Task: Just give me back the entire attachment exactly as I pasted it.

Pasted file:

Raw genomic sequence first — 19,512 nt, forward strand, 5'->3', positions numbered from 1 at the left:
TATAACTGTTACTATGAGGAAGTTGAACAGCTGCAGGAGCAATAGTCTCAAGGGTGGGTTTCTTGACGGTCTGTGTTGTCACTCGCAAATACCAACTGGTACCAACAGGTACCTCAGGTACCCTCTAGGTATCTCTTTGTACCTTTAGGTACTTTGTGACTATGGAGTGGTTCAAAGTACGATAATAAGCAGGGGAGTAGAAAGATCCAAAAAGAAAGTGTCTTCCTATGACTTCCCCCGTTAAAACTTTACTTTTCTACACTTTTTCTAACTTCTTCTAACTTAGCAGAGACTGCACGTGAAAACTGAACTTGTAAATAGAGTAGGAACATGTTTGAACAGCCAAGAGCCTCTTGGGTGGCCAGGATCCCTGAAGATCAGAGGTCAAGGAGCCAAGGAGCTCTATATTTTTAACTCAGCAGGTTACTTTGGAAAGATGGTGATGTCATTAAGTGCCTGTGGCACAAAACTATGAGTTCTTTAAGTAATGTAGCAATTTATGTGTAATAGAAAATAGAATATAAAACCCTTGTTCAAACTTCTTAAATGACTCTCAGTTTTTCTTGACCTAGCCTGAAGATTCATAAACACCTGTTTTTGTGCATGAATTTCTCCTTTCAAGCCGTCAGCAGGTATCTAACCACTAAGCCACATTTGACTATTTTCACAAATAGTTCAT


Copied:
Raw genomic sequence first — 19,512 nt, forward strand, 5'->3', positions numbered from 1 at the left:
TATAACTGTTACTATGAGGAAGTTGAACAGCTGCAGGAGCAATAGTCTCAAGGGTGGGTTTCTTGACGGTCTGTGTTGTCACTCGCAAATACCAACTGGTACCAACAGGTACCTCAGGTACCCTCTAGGTATCTCTTTGTACCTTTAGGTACTTTGTGACTATGGAGTGGTTCAAAGTACGATAATAAGCAGGGGAGTAGAAAGATCCAAAAAGAAAGTGTCTTCCTATGACTTCCCCCGTTAAAACTTTACTTTTCTACACTTTTTCTAACTTCTTCTAACTTAGCAGAGACTGCACGTGAAAACTGAACTTGTAAATAGAGTAGGAACATGTTTGAACAGCCAAGAGCCTCTTGGGTGGCCAGGATCCCTGAAGATCAGAGGTCAAGGAGCCAAGGAGCTCTATATTTTTAACTCAGCAGGTTACTTTGGAAAGATGGTGATGTCATTAAGTGCCTGTGGCACAAAACTATGAGTTCTTTAAGTAATGTAGCAATTTATGTGTAATAGAAAATAGAATATAAAACCCTTGTTCAAACTTCTTAAATGACTCTCAGTTTTTCTTGACCTAGCCTGAAGATTCATAAACACCTGTTTTTGTGCATGAATTTCTCCTTTCAAGCCGTCAGCAGGTATCTAACCACTAAGCCACATTTGACTATTTTCACAAATAGTTCAT